New York, NY -- (SBWIRE) -- 09/27/2017 -- Standardization marks the turning point in an emerging industry when it goes from promising good idea to established way of doing things. The standard gauge did it for the railroad industry in the 19th century. At the end of the 20th century, Wi-Fi was adopted as a standard for local area networks and now in the 21st century WiFi is used by billions of wireless devices worldwide. The emergent cell therapy industry needs a standard for harvesting stem cells from donor tissue. Cellect Biotechnology's novel stem cell collection technology, ApoGraft™ is the solution. If adopted as an industry standard, the ApoGraft™ platform could be used in every cell therapy treatment center in the world. The FDA's recent moves point to the need for standardization.
"One of the most promising new fields of science and medicine is the area of cell therapies and their use in regenerative medicine," said FDA Commissioner Dr. Scott Gottlieb. "These new technologies, most of which are in early stages of development, hold significant promise for transformative and potentially curative treatments for some of humanity's most troubling and intractable maladies. Recent advances in our basic knowledge of the pathways involved in tissue damage and regeneration have combined with remarkable progress in adult stem cell biology to put us at a genuine inflection point in the history of medicine."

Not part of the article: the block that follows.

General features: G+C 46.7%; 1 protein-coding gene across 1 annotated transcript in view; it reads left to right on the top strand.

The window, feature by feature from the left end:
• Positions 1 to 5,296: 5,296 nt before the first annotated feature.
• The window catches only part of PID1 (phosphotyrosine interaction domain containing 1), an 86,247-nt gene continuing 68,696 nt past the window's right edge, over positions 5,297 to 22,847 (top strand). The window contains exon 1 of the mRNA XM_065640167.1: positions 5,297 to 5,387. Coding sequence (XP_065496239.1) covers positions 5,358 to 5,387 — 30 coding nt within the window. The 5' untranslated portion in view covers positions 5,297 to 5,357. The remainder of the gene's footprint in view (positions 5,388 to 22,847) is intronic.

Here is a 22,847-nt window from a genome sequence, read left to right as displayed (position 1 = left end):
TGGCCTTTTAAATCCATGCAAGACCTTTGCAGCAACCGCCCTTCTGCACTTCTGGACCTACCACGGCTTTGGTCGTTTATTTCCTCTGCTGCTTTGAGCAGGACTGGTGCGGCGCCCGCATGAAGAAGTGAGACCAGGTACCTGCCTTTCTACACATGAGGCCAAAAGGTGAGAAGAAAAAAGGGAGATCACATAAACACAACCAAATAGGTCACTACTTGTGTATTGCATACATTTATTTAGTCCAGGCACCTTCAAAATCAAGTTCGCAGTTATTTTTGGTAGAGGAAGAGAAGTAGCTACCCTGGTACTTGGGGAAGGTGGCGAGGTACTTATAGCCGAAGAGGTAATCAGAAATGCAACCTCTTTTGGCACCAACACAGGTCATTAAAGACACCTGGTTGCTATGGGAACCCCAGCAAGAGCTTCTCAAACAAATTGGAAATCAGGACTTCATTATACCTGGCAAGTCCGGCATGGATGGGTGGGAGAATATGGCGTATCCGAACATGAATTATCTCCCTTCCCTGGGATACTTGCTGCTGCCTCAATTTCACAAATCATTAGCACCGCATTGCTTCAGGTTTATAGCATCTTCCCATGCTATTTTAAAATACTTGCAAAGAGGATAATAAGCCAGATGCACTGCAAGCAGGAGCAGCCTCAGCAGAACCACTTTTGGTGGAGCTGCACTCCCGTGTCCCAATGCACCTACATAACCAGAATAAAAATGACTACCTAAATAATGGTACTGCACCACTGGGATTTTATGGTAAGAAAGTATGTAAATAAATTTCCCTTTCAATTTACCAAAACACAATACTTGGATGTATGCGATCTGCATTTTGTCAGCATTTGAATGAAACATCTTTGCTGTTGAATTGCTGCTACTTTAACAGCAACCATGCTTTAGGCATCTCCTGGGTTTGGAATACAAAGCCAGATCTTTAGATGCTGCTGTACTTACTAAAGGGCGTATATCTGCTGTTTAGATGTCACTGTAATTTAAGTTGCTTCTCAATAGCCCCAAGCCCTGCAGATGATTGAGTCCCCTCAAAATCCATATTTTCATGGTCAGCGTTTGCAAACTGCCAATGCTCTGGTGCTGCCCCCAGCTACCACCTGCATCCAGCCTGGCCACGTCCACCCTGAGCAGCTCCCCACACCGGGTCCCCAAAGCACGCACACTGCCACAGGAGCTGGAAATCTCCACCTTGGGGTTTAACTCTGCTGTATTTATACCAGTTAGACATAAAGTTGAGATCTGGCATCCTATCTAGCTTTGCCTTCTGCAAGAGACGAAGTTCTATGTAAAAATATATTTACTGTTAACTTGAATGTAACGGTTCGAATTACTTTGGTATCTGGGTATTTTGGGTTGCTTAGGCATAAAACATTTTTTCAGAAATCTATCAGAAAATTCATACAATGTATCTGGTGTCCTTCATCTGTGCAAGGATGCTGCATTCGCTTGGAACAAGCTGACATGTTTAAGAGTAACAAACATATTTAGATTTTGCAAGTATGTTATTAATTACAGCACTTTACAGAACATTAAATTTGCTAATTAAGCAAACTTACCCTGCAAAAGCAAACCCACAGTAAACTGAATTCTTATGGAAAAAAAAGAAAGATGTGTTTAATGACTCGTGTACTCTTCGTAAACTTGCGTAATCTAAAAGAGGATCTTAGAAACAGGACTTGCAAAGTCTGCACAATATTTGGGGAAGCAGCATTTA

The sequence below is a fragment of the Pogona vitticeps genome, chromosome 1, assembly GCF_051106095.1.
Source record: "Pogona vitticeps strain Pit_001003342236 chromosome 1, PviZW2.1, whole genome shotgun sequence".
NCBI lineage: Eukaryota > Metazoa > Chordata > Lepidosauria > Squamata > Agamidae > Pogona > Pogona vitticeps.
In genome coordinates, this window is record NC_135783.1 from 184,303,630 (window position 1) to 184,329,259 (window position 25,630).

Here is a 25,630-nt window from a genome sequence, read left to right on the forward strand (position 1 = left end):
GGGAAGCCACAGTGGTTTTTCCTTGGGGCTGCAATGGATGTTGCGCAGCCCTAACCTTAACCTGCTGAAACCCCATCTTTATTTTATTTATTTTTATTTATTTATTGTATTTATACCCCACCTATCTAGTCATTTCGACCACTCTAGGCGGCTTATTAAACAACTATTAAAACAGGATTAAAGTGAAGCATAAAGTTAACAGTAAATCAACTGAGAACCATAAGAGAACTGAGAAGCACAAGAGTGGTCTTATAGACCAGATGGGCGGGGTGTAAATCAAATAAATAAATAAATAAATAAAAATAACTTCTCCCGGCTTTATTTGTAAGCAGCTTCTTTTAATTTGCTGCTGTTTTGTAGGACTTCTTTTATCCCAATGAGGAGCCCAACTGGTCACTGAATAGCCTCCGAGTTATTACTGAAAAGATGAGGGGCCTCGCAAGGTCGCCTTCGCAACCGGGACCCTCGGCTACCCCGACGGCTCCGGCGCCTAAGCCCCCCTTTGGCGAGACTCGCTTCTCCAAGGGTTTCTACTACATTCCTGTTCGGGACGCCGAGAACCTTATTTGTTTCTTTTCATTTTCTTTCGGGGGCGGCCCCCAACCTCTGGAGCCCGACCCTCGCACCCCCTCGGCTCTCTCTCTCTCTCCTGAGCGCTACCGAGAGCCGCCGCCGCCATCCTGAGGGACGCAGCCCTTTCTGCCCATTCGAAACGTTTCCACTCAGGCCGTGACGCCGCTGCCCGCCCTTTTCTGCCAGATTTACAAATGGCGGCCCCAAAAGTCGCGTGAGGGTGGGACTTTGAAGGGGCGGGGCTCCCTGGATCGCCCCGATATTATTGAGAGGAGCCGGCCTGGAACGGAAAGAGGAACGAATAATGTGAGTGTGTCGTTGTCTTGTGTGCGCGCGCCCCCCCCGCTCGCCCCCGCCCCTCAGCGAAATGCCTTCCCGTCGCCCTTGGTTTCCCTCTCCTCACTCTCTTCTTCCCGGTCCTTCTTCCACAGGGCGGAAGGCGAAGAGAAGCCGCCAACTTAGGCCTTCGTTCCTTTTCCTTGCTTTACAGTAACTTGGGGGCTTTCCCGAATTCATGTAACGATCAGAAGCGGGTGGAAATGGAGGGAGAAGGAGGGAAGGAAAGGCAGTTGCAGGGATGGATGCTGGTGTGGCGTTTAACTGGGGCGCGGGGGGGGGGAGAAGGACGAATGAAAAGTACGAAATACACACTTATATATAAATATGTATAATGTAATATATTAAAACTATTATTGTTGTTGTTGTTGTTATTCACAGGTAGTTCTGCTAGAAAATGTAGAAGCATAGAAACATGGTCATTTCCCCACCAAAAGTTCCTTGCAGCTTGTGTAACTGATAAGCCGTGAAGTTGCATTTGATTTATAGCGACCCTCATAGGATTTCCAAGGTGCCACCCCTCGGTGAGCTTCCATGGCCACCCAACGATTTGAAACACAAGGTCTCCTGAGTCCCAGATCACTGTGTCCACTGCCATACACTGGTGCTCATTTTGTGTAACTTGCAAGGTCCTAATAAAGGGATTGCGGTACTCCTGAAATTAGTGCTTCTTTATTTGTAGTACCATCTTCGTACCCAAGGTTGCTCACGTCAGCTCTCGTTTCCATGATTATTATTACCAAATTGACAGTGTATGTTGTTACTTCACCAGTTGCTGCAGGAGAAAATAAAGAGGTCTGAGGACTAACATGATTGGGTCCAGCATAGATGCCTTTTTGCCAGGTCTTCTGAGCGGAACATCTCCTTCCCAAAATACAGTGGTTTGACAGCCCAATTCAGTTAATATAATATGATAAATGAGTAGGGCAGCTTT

While praising the promise of the cell therapy industry in his recent statement, Gottlieb went on to point out the challenges the industry is currently facing including unscrupulous players who are using cell harvesting methods that are not FDA approved, and the fact that the FDA itself has not given clear guidelines on which cell therapies require FDA approval and which do not.
Cells that are taken out of a patient in the form of fat or other tissues, processed in some way to separate out the stem cells which are then put back into the patient, are considered minimally manipulated and therefore are not subject to FDA regulation. These procedures are now done at cell therapy clinics across the country, with no standardization in how the cells are harvested.